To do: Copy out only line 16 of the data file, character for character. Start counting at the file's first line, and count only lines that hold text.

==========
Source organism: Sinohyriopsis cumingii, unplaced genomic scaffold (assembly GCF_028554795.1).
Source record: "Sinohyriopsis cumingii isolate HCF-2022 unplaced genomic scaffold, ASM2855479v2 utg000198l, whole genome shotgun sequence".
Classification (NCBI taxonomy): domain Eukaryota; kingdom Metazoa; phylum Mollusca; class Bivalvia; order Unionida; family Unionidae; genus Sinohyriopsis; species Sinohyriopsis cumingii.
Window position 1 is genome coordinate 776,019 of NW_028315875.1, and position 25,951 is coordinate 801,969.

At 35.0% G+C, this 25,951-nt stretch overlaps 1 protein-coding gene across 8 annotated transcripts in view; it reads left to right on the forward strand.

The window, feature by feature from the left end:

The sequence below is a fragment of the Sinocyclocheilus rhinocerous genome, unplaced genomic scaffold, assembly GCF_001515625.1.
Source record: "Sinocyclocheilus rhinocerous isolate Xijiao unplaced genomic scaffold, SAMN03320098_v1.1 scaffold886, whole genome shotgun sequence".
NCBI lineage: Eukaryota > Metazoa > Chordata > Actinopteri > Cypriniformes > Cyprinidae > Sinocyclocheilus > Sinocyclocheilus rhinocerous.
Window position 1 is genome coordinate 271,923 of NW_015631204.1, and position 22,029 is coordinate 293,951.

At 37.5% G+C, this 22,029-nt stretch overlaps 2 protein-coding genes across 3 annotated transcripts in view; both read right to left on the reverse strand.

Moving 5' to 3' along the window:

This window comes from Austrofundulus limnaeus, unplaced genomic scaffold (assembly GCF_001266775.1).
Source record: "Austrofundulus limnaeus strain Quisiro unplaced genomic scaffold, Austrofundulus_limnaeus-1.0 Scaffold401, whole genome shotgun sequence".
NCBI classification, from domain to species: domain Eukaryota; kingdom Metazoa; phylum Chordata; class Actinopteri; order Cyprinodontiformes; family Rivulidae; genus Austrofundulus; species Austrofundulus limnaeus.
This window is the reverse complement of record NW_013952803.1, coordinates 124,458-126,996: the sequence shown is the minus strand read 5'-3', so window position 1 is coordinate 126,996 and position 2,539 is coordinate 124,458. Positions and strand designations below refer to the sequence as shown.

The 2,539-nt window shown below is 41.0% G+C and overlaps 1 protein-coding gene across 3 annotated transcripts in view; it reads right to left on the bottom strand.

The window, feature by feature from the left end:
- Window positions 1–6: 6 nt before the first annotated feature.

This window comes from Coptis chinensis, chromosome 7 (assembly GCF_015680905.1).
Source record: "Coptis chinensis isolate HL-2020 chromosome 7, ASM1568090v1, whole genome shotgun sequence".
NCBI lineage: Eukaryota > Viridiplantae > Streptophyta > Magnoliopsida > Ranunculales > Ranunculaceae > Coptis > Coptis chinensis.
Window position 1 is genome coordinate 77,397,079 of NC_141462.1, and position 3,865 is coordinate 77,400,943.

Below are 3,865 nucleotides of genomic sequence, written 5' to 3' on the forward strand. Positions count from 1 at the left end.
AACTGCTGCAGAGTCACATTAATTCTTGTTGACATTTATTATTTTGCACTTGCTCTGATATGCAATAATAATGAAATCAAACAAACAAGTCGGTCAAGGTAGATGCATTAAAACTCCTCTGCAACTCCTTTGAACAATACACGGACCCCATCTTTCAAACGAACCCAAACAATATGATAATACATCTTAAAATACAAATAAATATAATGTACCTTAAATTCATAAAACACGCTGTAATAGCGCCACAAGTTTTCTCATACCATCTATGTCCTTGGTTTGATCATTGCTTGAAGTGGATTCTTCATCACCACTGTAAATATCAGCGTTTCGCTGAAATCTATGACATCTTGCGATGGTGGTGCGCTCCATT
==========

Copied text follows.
This window is the reverse complement of record NW_013952803.1, coordinates 124,458-126,996: the sequence shown is the minus strand read 5'-3', so window position 1 is coordinate 126,996 and position 2,539 is coordinate 124,458. Positions and strand designations below refer to the sequence as shown.